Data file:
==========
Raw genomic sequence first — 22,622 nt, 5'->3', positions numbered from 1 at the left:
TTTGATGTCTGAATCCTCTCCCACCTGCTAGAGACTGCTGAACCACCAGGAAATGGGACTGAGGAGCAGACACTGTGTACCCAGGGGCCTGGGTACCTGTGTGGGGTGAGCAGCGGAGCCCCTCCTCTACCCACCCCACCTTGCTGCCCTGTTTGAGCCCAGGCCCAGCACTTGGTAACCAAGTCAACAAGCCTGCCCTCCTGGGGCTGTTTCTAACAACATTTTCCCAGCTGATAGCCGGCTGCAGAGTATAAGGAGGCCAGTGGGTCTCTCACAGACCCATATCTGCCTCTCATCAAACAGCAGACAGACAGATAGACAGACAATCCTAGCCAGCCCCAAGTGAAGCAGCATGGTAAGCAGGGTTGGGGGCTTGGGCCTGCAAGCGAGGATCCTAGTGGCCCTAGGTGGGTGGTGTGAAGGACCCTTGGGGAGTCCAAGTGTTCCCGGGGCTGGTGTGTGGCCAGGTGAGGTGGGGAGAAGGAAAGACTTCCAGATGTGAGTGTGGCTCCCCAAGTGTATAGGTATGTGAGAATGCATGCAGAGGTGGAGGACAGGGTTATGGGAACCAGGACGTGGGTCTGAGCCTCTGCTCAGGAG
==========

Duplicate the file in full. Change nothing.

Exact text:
Raw genomic sequence first — 22,622 nt, 5'->3', positions numbered from 1 at the left:
TTTGATGTCTGAATCCTCTCCCACCTGCTAGAGACTGCTGAACCACCAGGAAATGGGACTGAGGAGCAGACACTGTGTACCCAGGGGCCTGGGTACCTGTGTGGGGTGAGCAGCGGAGCCCCTCCTCTACCCACCCCACCTTGCTGCCCTGTTTGAGCCCAGGCCCAGCACTTGGTAACCAAGTCAACAAGCCTGCCCTCCTGGGGCTGTTTCTAACAACATTTTCCCAGCTGATAGCCGGCTGCAGAGTATAAGGAGGCCAGTGGGTCTCTCACAGACCCATATCTGCCTCTCATCAAACAGCAGACAGACAGATAGACAGACAATCCTAGCCAGCCCCAAGTGAAGCAGCATGGTAAGCAGGGTTGGGGGCTTGGGCCTGCAAGCGAGGATCCTAGTGGCCCTAGGTGGGTGGTGTGAAGGACCCTTGGGGAGTCCAAGTGTTCCCGGGGCTGGTGTGTGGCCAGGTGAGGTGGGGAGAAGGAAAGACTTCCAGATGTGAGTGTGGCTCCCCAAGTGTATAGGTATGTGAGAATGCATGCAGAGGTGGAGGACAGGGTTATGGGAACCAGGACGTGGGTCTGAGCCTCTGCTCAGGAG